Ten Warning Signs of Teen Dating Violence

Ten Warning Signs of Teen Dating Violence

  • History of discipline problems.
  • Blames you for his/her anger.
  • Serious drug or alcohol use.
  • History of violent behavior.
  • Threatens others regularly.
  • Insults you or calls you names.
  • Trouble controlling feelings like anger.
  • Tells you what to wear, what to do or how to act.
  • Threatens or intimidates you in order to get their way.
  • Prevents you from spending time with friends or family.

Could you be in an abusive relationship?
Create a Safety Plan!

  • Do you know an adult that you can trust?
  • Plan in advance to have a safe place to go.
  • Keep money and your cell phone or calling card with you at all times.
  • Memorize important phone numbers – cell phones are sometimes taken by abusers.
  • Establish a code word or sign so that family, friends, teachers and co-workers know when to call for help.
(TTY for deaf/hearing impaired)
National Teen Dating Abuse Helpline

via “Jennifer Ann’s Group”


Francesca’s Story

* Note from The Hotline: Special thanks to Francesca for bravely sharing her story with us.*

Living with a man like my ex-husband is like having a gun pointed at your head every single day, and you just don’t know when the gun is going to go off.

I am writing to tell my story – of how I have been a victim and survivor of repeated, relentless domestic violence – and to bring the weaknesses in the justice system and the general lack of knowledge in the community about domestic violence to your attention.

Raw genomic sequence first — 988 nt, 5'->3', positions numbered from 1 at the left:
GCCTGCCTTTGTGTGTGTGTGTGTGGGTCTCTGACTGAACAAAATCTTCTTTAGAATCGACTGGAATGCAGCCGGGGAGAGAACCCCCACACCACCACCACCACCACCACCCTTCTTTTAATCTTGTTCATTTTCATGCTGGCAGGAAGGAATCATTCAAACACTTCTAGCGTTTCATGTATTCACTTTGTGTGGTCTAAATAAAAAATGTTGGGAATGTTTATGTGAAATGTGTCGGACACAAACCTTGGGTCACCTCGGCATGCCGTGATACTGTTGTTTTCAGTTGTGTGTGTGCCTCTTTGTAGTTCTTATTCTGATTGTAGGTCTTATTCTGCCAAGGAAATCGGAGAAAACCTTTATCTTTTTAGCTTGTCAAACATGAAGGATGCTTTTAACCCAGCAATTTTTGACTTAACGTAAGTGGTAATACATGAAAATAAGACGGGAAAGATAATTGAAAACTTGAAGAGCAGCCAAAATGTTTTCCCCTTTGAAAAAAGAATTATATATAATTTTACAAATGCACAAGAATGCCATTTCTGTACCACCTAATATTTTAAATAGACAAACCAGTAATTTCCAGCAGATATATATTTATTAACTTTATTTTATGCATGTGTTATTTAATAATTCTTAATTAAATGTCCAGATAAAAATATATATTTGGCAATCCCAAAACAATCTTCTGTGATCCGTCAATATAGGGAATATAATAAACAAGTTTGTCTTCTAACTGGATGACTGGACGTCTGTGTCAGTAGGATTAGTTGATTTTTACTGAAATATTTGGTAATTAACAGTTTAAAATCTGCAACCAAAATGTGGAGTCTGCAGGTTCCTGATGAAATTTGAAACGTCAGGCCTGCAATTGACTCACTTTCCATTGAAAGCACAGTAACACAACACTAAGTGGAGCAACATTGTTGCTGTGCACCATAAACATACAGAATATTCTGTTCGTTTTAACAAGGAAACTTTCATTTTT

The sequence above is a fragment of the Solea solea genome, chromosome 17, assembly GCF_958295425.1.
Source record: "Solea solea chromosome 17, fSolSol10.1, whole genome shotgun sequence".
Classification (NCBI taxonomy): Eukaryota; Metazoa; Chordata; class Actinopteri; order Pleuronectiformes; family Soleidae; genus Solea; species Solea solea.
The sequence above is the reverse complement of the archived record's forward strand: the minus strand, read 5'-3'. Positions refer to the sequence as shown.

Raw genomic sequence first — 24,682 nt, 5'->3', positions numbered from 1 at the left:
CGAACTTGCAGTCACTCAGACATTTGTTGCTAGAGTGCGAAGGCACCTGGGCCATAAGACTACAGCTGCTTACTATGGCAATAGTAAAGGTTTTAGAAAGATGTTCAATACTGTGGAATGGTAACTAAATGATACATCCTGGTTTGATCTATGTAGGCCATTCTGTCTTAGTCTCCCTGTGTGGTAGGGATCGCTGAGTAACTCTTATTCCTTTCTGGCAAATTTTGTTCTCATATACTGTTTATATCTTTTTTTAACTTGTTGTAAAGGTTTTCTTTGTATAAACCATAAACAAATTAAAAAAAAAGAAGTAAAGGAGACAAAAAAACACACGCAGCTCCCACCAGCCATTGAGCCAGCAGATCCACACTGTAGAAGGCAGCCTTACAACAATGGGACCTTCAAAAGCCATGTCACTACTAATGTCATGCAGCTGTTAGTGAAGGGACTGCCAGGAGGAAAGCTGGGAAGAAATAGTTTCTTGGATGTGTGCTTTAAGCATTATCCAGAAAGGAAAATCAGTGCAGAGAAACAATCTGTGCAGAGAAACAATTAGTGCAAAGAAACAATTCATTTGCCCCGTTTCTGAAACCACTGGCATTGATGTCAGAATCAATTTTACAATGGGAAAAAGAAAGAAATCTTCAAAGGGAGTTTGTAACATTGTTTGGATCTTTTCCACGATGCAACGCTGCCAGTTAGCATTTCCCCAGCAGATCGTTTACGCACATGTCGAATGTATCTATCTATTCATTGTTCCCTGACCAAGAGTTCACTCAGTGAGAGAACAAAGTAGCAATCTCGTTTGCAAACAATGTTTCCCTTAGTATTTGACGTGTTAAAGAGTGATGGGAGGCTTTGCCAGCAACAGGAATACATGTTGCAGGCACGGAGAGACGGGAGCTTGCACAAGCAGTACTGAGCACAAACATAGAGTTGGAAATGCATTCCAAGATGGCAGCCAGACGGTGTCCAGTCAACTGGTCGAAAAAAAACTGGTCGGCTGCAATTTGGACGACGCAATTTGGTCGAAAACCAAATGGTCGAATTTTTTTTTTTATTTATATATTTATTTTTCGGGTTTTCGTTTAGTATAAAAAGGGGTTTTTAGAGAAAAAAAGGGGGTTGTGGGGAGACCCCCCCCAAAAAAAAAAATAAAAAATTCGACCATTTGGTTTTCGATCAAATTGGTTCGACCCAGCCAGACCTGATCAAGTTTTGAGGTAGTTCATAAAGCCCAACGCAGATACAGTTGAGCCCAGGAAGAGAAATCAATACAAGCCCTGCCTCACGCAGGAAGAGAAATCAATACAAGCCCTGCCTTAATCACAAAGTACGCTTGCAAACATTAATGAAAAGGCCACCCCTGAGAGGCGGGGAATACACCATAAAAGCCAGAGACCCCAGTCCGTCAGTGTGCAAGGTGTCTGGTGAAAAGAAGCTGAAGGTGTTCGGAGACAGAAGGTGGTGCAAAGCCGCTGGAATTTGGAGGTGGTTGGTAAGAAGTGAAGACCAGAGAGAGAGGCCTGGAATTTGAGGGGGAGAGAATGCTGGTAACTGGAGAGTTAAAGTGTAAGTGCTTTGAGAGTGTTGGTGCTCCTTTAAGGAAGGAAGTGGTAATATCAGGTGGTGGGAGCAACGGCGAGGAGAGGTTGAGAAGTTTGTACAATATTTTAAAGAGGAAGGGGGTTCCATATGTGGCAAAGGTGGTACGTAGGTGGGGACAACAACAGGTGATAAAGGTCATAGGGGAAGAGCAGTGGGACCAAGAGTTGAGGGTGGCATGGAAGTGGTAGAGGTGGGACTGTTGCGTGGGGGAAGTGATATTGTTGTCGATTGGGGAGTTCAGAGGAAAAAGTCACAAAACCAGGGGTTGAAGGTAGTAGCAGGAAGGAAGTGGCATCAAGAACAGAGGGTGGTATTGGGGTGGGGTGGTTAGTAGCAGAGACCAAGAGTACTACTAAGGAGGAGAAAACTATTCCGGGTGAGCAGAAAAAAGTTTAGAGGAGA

I married my ex-husband in October of 2005 thinking that he was a kind, gentle, compassionate, and caring man. Not until I was pregnant with our child did I see his true character. When I was about six months pregnant, he slapped me across my face, leaving me with a black eye and knocking me to the ground. Luckily nothing happened to my baby, but the abuse did not end there. At the time, I was living in Ecuador. I was trapped and scared.

My daughter was born in June of 2007, and we traveled to the U.S. permanently in August of 2007. Once there he did not hold back. Just three weeks after arriving in the U.S., there had already been three calls made to the police on domestic disputes, and he was arrested after battering me while I had our infant daughter in my arms. As I tried to call 9-1-1, he ripped the phone cord out of the wall. He threatened me that if I testified against him that he would kill me, and I believed him.

Rape was a regular occurrence in our home, and I cannot count the number of times I laid in bed crying as he raped me. He also strangled me on a regular basis, slammed my head into the walls of our home, leaving large holes, tortured me sexually, mentally, psychologically, and ruined me financially.

He hit our three your old daughter in the face, leaving a large bruise, then kept her home from day care for several days until the bruise was no longer visible. He put her head through our bathroom wall, which was reported to the Illinois DCFS (Department of Children and Family Services). DCFS decided that he did, in fact, abuse our daughter, but they did not pursue the case any further.